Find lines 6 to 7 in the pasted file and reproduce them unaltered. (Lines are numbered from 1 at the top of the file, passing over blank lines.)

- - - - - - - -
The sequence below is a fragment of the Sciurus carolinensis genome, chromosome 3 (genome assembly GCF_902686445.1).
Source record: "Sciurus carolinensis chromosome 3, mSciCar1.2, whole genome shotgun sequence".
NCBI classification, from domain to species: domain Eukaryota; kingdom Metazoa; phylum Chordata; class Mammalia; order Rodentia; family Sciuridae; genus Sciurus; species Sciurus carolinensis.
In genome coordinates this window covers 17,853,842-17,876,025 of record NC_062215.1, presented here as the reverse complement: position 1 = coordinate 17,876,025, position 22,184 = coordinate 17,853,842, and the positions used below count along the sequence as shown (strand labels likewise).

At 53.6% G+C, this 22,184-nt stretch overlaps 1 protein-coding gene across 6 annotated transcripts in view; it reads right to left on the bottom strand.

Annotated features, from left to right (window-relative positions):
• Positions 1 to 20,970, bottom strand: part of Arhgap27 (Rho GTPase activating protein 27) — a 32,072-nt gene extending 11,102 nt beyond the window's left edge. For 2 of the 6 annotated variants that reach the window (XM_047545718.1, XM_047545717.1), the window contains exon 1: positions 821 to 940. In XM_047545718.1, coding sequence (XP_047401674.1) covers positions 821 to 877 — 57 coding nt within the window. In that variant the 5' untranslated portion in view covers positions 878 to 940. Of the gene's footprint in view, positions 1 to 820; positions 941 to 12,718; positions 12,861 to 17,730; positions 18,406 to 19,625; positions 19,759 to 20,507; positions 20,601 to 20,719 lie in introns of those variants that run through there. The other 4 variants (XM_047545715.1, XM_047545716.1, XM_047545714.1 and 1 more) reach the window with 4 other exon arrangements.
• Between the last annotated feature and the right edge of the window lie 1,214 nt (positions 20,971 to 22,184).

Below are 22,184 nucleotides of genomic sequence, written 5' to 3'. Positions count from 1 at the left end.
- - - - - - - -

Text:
Annotated features, from left to right (window-relative positions):
• Positions 1 to 20,970, bottom strand: part of Arhgap27 (Rho GTPase activating protein 27) — a 32,072-nt gene extending 11,102 nt beyond the window's left edge. For 2 of the 6 annotated variants that reach the window (XM_047545718.1, XM_047545717.1), the window contains exon 1: positions 821 to 940. In XM_047545718.1, coding sequence (XP_047401674.1) covers positions 821 to 877 — 57 coding nt within the window. In that variant the 5' untranslated portion in view covers positions 878 to 940. Of the gene's footprint in view, positions 1 to 820; positions 941 to 12,718; positions 12,861 to 17,730; positions 18,406 to 19,625; positions 19,759 to 20,507; positions 20,601 to 20,719 lie in introns of those variants that run through there. The other 4 variants (XM_047545715.1, XM_047545716.1, XM_047545714.1 and 1 more) reach the window with 4 other exon arrangements.